I Will Forever And Always Be A Pittsburgh Penguin Fan

I Will Forever And Always Be A Pittsburgh Penguin Fan

It's the most wonderful time of the year.

Growing up in Western Pennsylvania, I bleed black and gold. I remember the Steelers winning Superbowls, cheering on the Pirates during the summer, and most importantly, the Penguins winning Stanley Cups. I am not on the bandwagon. Watching Pittsburgh sports teams is simply the way of life.

Even though I am no longer living in the area, I still watch the sports religiously. Whether it is on my laptop or in the lounge in my dorm, I always find a way to watch the game. I love all the sports teams, but hockey will always be my favorite.

I've always admired the teamwork of Sidney Crosby and Evgeni Malkin. I remember watching Marc Andre Fleury as goalie, and now cheering on for Matt Murray. Watching Guentzel, Letang, Hörnqvist, Määttä, Rust, Sheary, and all the whole gang score goal after goal. On game days, I proudly wear my Phil Kessel shirt, even if those here in Philadelphia might glare at me for it.

With that being said, being a Penguins fan means knowing the PA rivalry between the Flyers and Penguins, hating Ovechkin, and hating Nashville during last year's playoffs and their catfish. You also praise Mario Lemieux as if he is god himself.

Hockey season is hands down the best season too. As a kid, especially in high school, my parents and I would get pizza and wings before the game. It was like a little ritual. Homework didn't exist when the puck dropped as whole focus was on the game at hand. I can even hear my dad screaming at the TV as if he was head coach if the other team scored. Hockey has been one of the many things that has made my dad and I bond too. We both get excited like children on Christmas when it's game day.

I also remember WDVE's skits and segments about Pens hockey like "Evgeni Malkin's diary" or the spinoff of The Ting Ting's "That's Not My Name" as if it were Malkin singing it.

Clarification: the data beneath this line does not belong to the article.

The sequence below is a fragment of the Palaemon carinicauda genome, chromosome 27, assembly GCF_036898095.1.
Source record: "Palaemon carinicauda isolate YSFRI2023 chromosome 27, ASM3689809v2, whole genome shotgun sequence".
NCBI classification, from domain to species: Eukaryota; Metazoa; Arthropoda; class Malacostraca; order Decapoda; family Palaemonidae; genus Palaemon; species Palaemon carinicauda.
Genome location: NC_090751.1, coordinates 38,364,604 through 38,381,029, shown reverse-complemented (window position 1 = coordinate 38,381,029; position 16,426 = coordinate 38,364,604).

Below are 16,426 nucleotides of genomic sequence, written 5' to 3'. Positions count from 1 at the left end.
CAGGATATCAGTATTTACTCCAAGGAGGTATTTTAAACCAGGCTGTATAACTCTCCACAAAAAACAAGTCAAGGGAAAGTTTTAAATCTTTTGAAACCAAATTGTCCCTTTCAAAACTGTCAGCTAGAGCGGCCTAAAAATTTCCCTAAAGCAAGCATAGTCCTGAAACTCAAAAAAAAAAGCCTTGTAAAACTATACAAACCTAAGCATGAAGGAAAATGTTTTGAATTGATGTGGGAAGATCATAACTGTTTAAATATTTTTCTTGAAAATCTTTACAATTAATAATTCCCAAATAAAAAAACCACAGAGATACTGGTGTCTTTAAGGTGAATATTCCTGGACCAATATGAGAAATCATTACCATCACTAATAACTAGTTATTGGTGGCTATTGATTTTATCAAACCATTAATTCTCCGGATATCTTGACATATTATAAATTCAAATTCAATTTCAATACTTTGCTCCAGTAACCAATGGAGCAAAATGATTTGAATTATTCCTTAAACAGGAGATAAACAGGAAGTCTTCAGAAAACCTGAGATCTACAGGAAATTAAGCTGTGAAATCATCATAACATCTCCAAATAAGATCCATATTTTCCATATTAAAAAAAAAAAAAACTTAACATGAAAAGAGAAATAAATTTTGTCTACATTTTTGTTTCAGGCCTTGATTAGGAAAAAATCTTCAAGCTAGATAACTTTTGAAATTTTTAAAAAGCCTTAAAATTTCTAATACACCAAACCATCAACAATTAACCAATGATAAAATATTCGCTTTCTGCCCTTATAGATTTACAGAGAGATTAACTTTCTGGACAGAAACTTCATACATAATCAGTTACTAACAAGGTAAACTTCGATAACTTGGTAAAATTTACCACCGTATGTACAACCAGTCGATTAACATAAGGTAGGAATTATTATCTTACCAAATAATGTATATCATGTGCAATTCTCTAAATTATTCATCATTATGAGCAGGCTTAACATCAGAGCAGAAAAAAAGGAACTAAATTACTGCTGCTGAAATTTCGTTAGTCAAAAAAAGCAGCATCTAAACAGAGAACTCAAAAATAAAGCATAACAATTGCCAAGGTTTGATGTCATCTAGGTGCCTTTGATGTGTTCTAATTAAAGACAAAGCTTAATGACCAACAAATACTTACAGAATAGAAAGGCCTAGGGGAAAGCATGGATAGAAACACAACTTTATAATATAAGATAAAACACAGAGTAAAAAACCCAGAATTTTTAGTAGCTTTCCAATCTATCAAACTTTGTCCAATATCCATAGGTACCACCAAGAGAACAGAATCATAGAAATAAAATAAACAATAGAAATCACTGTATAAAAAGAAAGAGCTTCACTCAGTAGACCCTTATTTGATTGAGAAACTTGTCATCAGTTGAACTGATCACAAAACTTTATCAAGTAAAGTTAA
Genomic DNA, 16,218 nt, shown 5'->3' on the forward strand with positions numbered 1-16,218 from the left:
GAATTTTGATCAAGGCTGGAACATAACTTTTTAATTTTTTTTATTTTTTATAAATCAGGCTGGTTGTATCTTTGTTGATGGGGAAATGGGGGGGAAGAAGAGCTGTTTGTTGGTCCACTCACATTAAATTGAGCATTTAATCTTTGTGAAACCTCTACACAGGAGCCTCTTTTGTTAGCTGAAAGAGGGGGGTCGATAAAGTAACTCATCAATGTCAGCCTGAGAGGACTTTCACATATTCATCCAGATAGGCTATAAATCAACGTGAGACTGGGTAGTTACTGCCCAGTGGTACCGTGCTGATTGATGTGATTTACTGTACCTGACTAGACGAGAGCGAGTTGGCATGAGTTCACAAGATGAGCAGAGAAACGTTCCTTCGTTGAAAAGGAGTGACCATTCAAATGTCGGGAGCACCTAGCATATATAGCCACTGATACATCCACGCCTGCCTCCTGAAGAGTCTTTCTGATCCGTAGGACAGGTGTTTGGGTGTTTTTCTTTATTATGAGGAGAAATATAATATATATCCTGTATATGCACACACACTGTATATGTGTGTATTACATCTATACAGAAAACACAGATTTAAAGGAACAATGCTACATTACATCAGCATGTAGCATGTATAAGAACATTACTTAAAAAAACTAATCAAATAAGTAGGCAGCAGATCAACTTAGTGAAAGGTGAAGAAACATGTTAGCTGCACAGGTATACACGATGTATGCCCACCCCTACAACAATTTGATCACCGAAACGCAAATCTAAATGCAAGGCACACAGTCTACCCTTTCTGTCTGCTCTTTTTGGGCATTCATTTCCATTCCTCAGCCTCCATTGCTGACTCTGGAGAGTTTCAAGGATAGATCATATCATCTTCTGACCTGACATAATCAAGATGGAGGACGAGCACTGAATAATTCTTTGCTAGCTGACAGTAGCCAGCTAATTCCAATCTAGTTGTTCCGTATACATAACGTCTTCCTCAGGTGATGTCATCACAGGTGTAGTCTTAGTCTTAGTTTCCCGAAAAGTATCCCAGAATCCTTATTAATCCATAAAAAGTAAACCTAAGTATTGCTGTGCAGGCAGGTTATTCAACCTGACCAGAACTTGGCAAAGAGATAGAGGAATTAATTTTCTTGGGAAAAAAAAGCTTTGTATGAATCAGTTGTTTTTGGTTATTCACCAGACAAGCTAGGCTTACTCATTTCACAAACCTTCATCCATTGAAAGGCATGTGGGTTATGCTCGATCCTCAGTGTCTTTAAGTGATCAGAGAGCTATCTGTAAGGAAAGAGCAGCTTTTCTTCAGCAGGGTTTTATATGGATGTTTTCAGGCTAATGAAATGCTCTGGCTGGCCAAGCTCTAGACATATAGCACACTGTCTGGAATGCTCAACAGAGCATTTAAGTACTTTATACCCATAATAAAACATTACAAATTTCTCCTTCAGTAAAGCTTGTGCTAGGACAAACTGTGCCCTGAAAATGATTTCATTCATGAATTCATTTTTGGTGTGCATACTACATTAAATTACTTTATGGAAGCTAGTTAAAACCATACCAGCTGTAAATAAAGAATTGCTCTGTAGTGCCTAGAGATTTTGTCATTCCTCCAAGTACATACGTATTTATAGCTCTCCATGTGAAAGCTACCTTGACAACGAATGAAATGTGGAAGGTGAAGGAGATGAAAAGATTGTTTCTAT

If we were in the car, we didn't listen to music when the game was on. We always found a radio station that broadcasted the game and that would be our entertainment. My heart always raced hearing the excitement of the announcer calling the plays of each player. Our car would shake as if we were in the arena ourselves each time the goal horn would go off.

There is also this weird rush of happiness whenever a fight breaks on the ice. Maybe that is something we all acquire by loving hockey, or maybe it's just because I know the strength of the Pittsburgh Penguins.

Now, the Penguins, the best team around, are in the Stanley Cup playoffs for the third year in a row. They crushed the Philadelphia Flyers and are moving on to round two to defeat the Washington Capitals. And you know I'm screaming "#3elieve" from the top of my lungs.

Cover Image Credit: The Hockey Writers

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Everything The Student Athlete Loses When They Move On From Sports

Enjoy it while it lasts.


We used to call it "flipping the switch." You would go through eight hours of school (somehow) and then your mentality would automatically change. The worries and stress from the school day would dwindle as you put on your cleats and begin to warm up. Anything that was going on in your life didn't matter when you hit the dirt. You create lifelong friendships with the girls you spent every day with for months at a time. Teammates who see you susceptible after a bad game and on cloud nine after one of your bests.

You develop a routine and superstitions. Hitting your bat on the inside of your cleat before you hit, chewing a certain type of gum on the volleyball court, how many times you spin the ball before you shoot a free throw, whatever your quirk was, you 100% believed it would make you play better. You practice in your free time with your dad, devote three to five months of your school year to a team, and play all summer long with your travel team as you live off hotel breakfast. Then one day, it's all over.